Captain Upply is taking you on an expedition to the hinterlands of France’s largest ports. Our 30+ years of experience working with port operators in Paris, Marseille, and Le Havre give us the opportunity of showing a detailed picture of the day to day activities of container road transport throughout France.
We define a major hinterland as one with the highest volumes. The limits of hinterlands are, by nature, constantly evolving, depending on the changes in the nearby ports’ service offering, active inland container depots, and on the level of urgency of the goods to be shipped.
This analysis does not include the combination of road transport with rail and river transport, which is an important means of connection with the nearby hinterlands. We’ll look at the impact of combined transport methods on hinterlands in a later publication focusing exclusively on the study of containerized combined goods transport.
Today, and this is unfortunate according to some, 82% of inland container transport is done by trucks (in terms of total volume). So, whether we like it or not, road transport is still the unavoidable mode of transport for pre and post delivery on land of maritime containers.
A word on the port of Dunkirk, which is here “integrated by force” in the hinterland of Anvers and Rotterdam. This simplification of presentation should not hide this port’s recent and significant leap forward in establishing close relationships with the major manufacturers and retail players in the Hauts-de-France region.
1/ LE HAVRE
This hinterland may be puzzling, with its close northern limit, due to the power and competitiveness of the ports of Belgium and The Netherlands. When looking at this map, it’s easier to understand why the port of Le Havre has always been weary of the speedway, represented by the Canal Seine Nord project…
Paris and its region are still the “beating heart” of Le Havre’s hinterland. It’s a vital zone – which we could almost qualify as a nonnegotiable – for investments in Port 2000 and the port reform in Le Havre.
In the east, the Champagne region is a breaking point materialized by equivalent prices between the ports in the North and in Le Havre. The port offering the highest quality of service and the largest departure catalog often takes the win for traffic that requires on site stuffing.
This is also an opportunity to point out that for the wine and spirits industry, consolidation and stuffing at the port are on the rise, which makes these breaking points in wine regions even crazier. Wine and spirits are, let’s not forget it, the number 1 type of good exported in containers at Le Havre, with over 100,000 TEUs per year.
Lyon is not relevant from a financial perspective when looking at trucking exclusively, in comparison to Marseilles-Fos, since traction prices are about twice as high. However, for rail-road transport, it’s a whole other story…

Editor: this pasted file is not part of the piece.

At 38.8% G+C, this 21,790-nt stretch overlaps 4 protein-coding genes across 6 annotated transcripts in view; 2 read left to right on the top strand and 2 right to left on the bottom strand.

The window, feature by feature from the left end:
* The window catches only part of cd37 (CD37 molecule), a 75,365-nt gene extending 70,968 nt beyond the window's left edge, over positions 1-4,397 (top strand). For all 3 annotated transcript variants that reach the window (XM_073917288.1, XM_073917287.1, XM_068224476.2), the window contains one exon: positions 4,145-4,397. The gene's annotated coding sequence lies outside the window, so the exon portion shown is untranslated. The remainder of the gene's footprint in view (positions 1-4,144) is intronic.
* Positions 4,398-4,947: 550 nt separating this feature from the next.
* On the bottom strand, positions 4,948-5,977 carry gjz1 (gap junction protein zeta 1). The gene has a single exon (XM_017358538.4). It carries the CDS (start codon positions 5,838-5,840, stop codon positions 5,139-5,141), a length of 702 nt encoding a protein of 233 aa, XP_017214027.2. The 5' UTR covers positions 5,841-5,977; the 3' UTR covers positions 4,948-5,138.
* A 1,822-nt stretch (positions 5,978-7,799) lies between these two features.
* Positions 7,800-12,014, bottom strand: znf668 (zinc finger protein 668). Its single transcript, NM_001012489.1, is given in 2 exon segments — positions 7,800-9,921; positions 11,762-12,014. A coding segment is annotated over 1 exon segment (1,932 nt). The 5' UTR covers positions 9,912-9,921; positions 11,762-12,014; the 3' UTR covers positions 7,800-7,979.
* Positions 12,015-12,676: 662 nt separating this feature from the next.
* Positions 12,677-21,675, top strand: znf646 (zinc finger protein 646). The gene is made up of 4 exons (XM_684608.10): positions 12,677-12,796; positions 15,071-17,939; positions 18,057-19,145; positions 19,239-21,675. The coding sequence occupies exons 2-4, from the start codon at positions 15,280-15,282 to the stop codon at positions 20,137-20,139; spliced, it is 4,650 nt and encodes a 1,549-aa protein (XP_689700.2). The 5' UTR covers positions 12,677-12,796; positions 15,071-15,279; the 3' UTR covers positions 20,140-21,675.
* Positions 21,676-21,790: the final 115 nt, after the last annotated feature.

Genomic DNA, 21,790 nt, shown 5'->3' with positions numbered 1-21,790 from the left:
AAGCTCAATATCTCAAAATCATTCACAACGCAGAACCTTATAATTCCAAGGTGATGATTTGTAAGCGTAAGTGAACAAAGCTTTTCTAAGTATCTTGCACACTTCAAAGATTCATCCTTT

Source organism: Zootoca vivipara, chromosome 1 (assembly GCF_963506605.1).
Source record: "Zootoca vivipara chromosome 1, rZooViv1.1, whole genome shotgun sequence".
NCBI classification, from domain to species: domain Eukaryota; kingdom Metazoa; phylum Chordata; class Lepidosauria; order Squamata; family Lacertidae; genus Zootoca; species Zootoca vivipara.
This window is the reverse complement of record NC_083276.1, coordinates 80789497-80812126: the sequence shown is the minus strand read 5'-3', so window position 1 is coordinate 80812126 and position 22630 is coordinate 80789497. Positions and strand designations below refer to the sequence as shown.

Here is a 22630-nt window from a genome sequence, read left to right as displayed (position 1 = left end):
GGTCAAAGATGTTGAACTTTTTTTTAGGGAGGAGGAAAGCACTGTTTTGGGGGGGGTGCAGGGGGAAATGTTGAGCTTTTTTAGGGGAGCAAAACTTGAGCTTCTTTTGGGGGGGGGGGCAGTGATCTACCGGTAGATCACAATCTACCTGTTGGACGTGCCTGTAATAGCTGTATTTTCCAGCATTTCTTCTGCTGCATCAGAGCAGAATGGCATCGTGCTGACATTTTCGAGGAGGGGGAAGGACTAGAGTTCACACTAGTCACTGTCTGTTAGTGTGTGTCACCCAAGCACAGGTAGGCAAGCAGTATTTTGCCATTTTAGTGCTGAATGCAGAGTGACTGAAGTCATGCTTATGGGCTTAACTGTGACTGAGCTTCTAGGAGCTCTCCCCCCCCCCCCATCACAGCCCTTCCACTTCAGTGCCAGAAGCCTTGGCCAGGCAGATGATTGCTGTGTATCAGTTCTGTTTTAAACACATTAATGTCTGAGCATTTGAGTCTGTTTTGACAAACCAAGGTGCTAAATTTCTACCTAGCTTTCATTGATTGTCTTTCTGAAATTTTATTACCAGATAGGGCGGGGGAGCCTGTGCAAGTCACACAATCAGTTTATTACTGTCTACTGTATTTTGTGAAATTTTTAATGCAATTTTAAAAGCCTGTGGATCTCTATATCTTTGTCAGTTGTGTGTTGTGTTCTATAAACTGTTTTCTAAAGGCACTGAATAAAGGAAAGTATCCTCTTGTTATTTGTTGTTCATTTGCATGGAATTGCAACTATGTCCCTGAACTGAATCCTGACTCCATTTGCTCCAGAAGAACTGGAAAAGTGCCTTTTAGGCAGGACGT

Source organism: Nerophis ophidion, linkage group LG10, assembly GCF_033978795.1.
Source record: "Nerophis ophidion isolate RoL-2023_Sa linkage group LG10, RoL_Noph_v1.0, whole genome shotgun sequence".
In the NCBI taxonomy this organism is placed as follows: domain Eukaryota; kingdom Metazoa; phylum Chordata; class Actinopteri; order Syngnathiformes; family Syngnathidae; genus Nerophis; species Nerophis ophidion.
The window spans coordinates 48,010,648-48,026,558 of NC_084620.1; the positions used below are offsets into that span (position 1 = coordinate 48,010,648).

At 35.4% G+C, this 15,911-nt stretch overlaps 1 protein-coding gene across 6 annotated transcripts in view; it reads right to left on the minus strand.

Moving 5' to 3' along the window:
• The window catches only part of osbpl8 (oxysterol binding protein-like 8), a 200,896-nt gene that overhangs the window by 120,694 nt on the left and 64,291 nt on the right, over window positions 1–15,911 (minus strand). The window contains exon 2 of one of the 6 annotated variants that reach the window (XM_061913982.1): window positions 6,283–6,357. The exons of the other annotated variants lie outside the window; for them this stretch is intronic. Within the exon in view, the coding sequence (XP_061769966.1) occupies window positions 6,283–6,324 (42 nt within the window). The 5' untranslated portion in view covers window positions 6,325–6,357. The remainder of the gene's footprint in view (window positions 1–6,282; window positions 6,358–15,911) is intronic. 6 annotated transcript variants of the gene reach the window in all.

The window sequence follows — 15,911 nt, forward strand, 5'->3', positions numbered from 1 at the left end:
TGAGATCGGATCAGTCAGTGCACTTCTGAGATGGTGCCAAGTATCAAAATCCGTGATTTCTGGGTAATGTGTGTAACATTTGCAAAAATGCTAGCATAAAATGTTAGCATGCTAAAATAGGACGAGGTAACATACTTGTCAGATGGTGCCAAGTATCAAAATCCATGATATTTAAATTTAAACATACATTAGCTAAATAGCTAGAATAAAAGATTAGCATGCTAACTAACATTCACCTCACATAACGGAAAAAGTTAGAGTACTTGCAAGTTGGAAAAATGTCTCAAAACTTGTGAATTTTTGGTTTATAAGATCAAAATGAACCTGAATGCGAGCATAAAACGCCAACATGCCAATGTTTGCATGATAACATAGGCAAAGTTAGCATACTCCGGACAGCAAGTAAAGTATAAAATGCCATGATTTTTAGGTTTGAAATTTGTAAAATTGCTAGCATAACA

The western part of France drives down to the coast of the Aquitaine region. There are many non-road related options connecting this large area. Bordeaux, La Rochelle, Nantes Montoir, and Brest for containers are feeder ports with waterway connections to Le Havre (with the exception of the direct service to the West Indies from Montoir).
2/ MARSEILLES FOS
The greater Lyon area is to Fos-sur-Mer what Paris and its surrounding is to Le Havre: lungs, that are necessary to the port’s breathing.
Toulouse is also an important city for Fos, regardless of the Spanish conquest attempts via Barcelona.
The French departments of the Pyrénées Orientales (66) and the Alpes Maritimes (06) are staying vigilant, because of the attractiveness of the ports of Barcelona and Genova, both ambitious ports, even though the accident of the Morandi bridge in Genova in August 2018 allowed the port of Fos to increase its influence in the Alpes-Maritimes.
3/ ANTWERP AND ROTTERDAM
With their broad offer portfolio and a location at the crossroads of the well-developed European economies, these ports are powerful market leaders, offering work 24/7.
For the German economy, these two ports have become their go-to, especially Rotterdam, which drains a large part of the merchandise streams coming from North-West Germany.
For Belgium, Luxemburg, and the Netherlands, France is still an important variable, but not a vital resource, except for the Rhine region.
Until the access to Paris and its region becomes easier, the current equilibrium must be maintained (even if it is in a defensive way…). The issue may shift quickly as the Canal Seine Nord route becomes a reality (most likely in the next 10 years).
The relative failure of Zeebrugge, which is becoming apparent now, following the upfront competition of container shipping from Antwerp and Rotterdam, must be looked at closely. This port remains a well-suited location for VLCS. If I were Chinese, with the development of the new silk road, I’d take a second look. Some groups already did. In October 2018, the Chinese group Lingang signed an agreement of 85.3 million euros to establish a 30 hectare logistic park in the Maritime Logistic Zone in Zeebrugge…
Photo credit: Anne Kerriou